The Enron’s Dubious Practices

According to Weiss (2008) the investigative reporters Mclean and Elkind one of the most sordid aspects of the Enron scandal was the complicity of so many highly regarded wall street firms in enabling Enron’s fraud as well as being partners to it. Among these firms included J.P. Morgan, Citigroup and Merrill Lynch. Weiss (2008) indicated that “legal issues rise from the point that the company used prepays which were basically loans that Enron booked as operating cash flow” (p. 30).

Enron thus secured new prepays to pay off existing ones and to support rapidly expanding investments in new business. Besides this major legal issue was for example one of the related party transaction created by Andrew Fastow known as LJM2. Weiss (2008) says that he used tactic whereby it would take an asset off Enron’s hands usually a poor performance asset at the end of a quarter and then sell it back to the company at a profit once the quarter was over and earnings had been booked.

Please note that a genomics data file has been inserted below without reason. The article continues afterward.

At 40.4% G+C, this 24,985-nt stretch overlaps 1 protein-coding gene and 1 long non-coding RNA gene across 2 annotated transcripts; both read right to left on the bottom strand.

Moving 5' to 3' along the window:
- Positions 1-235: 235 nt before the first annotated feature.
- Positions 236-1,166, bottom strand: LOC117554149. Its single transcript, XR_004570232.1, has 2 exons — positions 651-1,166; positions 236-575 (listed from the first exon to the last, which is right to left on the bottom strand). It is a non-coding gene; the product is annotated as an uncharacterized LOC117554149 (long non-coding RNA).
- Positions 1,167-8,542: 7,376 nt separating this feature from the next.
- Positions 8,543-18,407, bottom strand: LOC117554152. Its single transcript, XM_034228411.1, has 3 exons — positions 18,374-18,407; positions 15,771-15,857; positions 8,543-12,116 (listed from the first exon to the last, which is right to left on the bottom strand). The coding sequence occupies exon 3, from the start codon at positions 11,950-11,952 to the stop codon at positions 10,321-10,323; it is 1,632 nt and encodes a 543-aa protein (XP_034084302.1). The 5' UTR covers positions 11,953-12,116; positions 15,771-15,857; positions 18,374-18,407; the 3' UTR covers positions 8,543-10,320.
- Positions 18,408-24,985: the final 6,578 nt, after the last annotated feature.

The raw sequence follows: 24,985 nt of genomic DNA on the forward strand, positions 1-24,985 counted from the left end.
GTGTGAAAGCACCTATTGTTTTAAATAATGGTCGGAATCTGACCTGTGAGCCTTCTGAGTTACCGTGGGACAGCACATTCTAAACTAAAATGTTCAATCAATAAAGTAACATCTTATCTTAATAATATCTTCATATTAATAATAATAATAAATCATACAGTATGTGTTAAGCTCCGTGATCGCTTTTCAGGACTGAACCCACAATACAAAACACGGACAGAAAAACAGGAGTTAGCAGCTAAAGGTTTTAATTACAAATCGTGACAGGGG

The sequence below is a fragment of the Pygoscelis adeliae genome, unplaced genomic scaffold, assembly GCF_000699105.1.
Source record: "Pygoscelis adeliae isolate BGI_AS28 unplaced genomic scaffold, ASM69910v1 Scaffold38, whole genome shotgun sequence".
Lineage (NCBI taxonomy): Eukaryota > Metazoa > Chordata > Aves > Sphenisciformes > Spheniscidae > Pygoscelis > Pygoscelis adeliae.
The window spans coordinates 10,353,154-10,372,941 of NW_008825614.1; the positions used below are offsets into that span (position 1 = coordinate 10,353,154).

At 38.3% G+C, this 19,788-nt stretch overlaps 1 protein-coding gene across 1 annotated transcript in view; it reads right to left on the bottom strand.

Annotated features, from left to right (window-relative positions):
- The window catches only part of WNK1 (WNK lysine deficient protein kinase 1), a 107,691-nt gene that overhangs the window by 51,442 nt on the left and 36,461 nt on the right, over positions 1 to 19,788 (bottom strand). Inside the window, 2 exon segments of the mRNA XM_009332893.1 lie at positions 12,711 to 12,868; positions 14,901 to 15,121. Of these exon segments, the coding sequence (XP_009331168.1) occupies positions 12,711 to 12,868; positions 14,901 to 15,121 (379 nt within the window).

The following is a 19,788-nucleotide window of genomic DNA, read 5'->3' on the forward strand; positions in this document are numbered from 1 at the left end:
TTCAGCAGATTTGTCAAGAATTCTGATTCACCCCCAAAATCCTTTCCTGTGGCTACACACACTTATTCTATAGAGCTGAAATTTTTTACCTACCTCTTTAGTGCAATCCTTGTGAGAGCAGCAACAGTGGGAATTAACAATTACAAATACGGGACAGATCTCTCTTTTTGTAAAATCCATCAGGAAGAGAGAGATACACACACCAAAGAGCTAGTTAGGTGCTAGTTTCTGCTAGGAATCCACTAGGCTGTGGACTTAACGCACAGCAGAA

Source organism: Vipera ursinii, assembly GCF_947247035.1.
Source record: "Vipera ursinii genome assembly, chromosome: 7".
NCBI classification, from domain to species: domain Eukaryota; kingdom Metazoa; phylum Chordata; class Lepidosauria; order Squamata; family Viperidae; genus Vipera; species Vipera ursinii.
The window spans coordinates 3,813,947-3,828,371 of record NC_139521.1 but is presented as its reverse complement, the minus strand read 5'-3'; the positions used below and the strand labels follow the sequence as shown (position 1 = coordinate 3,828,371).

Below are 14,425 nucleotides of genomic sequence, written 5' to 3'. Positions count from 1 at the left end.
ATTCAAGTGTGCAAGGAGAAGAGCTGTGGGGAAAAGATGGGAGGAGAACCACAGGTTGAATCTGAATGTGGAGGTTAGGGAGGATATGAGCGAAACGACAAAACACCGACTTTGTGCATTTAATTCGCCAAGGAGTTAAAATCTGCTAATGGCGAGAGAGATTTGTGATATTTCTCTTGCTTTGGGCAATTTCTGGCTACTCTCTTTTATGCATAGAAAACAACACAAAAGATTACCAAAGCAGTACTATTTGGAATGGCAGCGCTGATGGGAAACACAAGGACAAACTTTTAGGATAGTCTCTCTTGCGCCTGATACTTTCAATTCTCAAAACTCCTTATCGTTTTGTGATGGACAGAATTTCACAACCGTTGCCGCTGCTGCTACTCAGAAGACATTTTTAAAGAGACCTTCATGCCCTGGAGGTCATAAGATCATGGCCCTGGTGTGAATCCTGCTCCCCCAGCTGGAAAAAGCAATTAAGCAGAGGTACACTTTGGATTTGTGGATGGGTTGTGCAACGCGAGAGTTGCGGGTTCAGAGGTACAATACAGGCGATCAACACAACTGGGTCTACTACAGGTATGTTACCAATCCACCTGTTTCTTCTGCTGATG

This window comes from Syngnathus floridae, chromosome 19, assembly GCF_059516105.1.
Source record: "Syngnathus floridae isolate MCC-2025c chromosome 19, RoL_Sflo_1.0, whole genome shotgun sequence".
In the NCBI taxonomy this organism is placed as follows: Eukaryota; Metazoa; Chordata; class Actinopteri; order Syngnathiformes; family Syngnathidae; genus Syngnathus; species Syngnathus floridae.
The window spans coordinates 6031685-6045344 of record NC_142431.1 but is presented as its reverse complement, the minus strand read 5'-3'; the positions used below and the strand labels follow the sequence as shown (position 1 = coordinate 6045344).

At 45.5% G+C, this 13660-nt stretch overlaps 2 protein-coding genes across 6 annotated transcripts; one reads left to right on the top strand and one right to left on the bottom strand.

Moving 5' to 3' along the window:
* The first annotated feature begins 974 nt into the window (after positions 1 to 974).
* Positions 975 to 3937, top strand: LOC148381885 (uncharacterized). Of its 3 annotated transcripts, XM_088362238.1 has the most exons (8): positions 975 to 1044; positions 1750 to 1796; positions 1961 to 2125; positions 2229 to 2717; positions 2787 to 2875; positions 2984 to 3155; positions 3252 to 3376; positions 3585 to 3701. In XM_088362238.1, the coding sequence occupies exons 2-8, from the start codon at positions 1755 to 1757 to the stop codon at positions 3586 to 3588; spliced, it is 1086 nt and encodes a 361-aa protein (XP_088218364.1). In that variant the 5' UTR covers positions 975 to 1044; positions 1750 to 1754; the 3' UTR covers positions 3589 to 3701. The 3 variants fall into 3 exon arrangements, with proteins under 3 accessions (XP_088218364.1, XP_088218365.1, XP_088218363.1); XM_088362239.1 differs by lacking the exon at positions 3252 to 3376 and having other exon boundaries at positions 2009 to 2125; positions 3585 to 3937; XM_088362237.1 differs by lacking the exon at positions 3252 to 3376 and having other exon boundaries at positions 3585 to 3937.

United States, Senate & Committee on Governmental Affairs (n d) says that whenever  a company conducts transactions among its own affiliates there are inherent legal issues about the fairness and motivations of such transactions. Among the Enron’s dubious practices the company on various occasions appeared to have improperly used transactions with its affiliates to further its own financial ends.  In this context United States, Senate & Committee on Governmental Affairs (n d) says that “FERC however either had no rules or inadequate rules to address these practices or had no effective means of monitoring whether the company was complying with them” (p. 26).